(Sheila ki) chavanni
It was not very long ago that I used to be the darling of the people. I was light, with a smooth round edge, not big enough to be a burden, not small enough to be almost worthless. PP Wangchuk writes.Updated: Jul 04, 2011 10:28 IST
It was not very long ago that I used to be the darling of the people. I was light, with a smooth round edge, not big enough to be a burden, not small enough to be almost worthless. I was not really worried, especially when there was talk about Rs 500 and Rs 1,000 currency notes being taken out of the system. Truth is, I even chuckled at the thought of seeing those big paper notes being hauled down from their pedestal. But what I had failed to notice was that in the new economy and with high inflation, people had stopped using me. I have been, truth be told, invalid for some time. But still, when the Reserve Bank of India official came over to my place last week to tell me that I was retiring — at 54! — I was shocked and felt betrayed. After 54 years of service to the nation, they’re now putting me in the Great Coin Pile.
Thirty years ago when I was a young man, I was a 25 paise coin who got you plenty of things. I would get you a satisfying cup of hot tea, or a plate of hot, steaming pakoras, or even a paratha, thick and spicy enough to fill your stomach and inject you with energy for the whole day. For those with a sweet tooth, you could barter me for a cup of ice cream or a pocketful of sweets.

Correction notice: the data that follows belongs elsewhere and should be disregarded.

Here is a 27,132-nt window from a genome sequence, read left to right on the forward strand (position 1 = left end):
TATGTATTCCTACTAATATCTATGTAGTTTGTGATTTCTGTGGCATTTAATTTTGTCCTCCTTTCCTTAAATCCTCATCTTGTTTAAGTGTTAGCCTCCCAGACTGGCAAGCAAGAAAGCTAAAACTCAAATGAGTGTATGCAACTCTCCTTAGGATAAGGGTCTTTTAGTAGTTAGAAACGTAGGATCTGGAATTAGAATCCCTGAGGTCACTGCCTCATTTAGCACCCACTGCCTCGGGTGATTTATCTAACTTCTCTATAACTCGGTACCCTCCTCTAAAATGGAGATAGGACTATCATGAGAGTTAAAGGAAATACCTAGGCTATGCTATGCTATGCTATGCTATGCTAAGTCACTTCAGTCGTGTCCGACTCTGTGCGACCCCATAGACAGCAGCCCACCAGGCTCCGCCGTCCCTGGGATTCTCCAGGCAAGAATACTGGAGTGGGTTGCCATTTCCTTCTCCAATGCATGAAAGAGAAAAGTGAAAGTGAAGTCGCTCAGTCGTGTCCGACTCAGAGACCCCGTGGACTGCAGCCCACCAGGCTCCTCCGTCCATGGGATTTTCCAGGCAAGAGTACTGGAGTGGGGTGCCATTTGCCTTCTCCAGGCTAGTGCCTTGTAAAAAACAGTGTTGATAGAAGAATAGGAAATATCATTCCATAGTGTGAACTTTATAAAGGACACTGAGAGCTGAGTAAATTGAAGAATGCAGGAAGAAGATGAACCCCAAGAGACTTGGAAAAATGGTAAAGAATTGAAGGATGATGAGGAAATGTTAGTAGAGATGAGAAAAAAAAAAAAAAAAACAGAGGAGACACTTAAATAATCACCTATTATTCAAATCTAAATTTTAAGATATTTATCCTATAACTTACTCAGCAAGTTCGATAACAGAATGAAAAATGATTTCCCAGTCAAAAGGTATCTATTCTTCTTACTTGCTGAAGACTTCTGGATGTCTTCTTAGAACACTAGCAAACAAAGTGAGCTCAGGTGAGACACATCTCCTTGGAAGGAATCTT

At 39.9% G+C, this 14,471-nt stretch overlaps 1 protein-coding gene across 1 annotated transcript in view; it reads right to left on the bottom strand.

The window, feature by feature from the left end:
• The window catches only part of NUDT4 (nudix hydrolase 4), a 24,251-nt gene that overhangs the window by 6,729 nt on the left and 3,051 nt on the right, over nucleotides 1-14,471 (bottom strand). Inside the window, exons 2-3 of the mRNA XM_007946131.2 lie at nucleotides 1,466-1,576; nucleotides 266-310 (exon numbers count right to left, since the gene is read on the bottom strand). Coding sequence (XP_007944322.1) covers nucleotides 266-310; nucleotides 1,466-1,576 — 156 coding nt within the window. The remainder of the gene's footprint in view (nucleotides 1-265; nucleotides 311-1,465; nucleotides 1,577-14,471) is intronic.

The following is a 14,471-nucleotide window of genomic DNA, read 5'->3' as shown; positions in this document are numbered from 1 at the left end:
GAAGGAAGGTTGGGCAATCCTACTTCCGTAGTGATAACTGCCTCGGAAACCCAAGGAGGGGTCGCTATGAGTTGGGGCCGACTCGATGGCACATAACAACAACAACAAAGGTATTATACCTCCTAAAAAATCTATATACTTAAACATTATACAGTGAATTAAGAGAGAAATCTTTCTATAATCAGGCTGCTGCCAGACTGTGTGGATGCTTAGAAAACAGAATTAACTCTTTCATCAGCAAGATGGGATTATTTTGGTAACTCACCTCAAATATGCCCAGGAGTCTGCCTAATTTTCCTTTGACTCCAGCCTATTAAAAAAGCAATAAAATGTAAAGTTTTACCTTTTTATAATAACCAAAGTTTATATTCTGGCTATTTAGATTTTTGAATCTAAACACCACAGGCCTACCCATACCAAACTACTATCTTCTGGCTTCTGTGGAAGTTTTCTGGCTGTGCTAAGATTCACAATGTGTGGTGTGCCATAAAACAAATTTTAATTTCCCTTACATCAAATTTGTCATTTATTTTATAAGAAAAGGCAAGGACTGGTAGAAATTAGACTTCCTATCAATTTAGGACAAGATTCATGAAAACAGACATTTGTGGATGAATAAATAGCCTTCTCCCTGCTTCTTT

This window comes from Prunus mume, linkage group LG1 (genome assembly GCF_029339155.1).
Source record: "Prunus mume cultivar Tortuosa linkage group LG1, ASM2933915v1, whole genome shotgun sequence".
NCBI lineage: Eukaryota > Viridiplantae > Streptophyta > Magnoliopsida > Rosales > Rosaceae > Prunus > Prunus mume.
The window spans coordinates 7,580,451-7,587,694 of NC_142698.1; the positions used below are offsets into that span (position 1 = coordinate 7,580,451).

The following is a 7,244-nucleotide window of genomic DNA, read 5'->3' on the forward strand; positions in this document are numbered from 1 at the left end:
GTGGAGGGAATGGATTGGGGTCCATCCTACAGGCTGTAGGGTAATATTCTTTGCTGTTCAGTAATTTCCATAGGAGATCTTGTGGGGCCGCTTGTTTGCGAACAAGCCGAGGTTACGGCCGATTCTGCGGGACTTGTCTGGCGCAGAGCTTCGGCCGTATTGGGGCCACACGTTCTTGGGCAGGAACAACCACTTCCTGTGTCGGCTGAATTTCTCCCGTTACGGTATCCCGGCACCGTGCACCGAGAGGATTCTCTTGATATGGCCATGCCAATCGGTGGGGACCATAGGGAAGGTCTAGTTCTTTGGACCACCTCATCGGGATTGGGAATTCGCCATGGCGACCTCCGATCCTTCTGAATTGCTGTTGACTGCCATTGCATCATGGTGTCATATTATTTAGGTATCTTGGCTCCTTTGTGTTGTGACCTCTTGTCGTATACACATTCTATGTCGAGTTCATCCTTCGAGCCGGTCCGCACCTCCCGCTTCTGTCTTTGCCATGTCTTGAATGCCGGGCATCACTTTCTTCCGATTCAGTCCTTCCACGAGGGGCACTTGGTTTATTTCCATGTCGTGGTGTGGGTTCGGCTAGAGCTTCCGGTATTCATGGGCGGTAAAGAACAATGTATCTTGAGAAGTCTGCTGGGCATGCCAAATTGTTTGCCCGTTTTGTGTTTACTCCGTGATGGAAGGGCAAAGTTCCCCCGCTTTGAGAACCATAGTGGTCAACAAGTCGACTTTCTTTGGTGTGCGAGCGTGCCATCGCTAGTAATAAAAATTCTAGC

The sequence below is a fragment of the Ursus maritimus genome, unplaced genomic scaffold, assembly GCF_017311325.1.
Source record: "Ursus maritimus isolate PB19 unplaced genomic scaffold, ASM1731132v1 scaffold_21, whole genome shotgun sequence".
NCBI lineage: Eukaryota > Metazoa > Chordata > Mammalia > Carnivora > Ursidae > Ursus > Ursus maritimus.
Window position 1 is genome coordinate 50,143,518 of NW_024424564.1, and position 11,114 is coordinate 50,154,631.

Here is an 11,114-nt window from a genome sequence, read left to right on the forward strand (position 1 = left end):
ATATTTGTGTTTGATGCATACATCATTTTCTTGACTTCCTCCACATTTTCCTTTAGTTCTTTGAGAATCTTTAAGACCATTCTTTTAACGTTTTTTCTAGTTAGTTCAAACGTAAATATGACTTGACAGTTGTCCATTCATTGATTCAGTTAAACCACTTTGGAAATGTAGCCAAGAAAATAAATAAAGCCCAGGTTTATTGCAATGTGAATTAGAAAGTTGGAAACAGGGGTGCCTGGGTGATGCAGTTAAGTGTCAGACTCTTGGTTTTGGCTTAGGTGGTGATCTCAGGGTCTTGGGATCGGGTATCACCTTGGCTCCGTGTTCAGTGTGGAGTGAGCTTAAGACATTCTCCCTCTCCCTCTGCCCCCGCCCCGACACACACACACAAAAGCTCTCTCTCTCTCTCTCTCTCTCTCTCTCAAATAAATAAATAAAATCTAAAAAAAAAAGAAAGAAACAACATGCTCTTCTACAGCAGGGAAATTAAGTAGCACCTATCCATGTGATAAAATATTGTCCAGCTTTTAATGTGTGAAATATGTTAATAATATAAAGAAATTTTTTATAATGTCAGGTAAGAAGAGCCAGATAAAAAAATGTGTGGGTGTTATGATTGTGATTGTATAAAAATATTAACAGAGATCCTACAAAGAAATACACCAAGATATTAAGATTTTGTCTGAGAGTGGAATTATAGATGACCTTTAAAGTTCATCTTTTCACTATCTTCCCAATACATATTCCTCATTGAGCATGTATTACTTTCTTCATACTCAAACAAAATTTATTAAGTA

In Delhi, I was particularly loved by those folks who went around town in buses. With me in their pockets, they could go anywhere in the city and meet their near and dear ones. They could also exchange me for a few select gifts — yes, cheap and small, but nonetheless special, for you could still get those small plastic toys for my value. I actually quite like my nickname ‘Chavanni’ — from 'char anna' (four annas) from the old British Indian monetary system. I should have realised that my days of walking about unfettered and in demand were going to be over when I started hearing less and less people asking for a 'Chavanni'.
But since I love you folks as much as you once loved me, I will be around and you may see me on the footpaths of Chandni Chowk and in the albums of coin collectors — or as the old (bless his soul!) — one anna coin would call these people, numismatists.
The RBI says I have been 'demonetised'. I don't like that word. It has something a bit demonic about it, not to mention carrying the vague notion of all life being extinguished from me. Economists say that my death — I mean retirement — is a telling reflection of the state of the Indian economy. Some of my remaining supporters try to argue that my disappearance from active life would affect the poor as from now on, there won't be — can't be — any item priced 25 paise. But even I know the truth: nothing has been worth 25 paise for a long time now. To get a toffee or a mouthfreshner from the paanwala, it now takes at least two of me. With my departure, the 50 paise coin moves into the frontline, becoming the smallest currency.
Well, at least now I'll be joining my old pals who were put out to pasture over the last many decades: the hexagonal 20 paise coin, the undulating rim of the 10 paise coin, the sideways square of the 10 paise coin. The 1, 2 and 3 paise were phased out in the 1970s and, to tell you the truth, I don't quite recall their faces anymore.
After all these years of service, only one man in the country has bothered to criticise the decision to take me out of the system: Gujarat chief minister Narendra Modi. He has said that the central government has sacrificed a poor chavanni as it couldn't take out the mighty Rs 1,000 notes as demanded by those fighting against black money.
Oh well, goodbye and all that. I bet you won't get a smoother-edged, classier-looking coin than me. I bet you 25 paise you won't.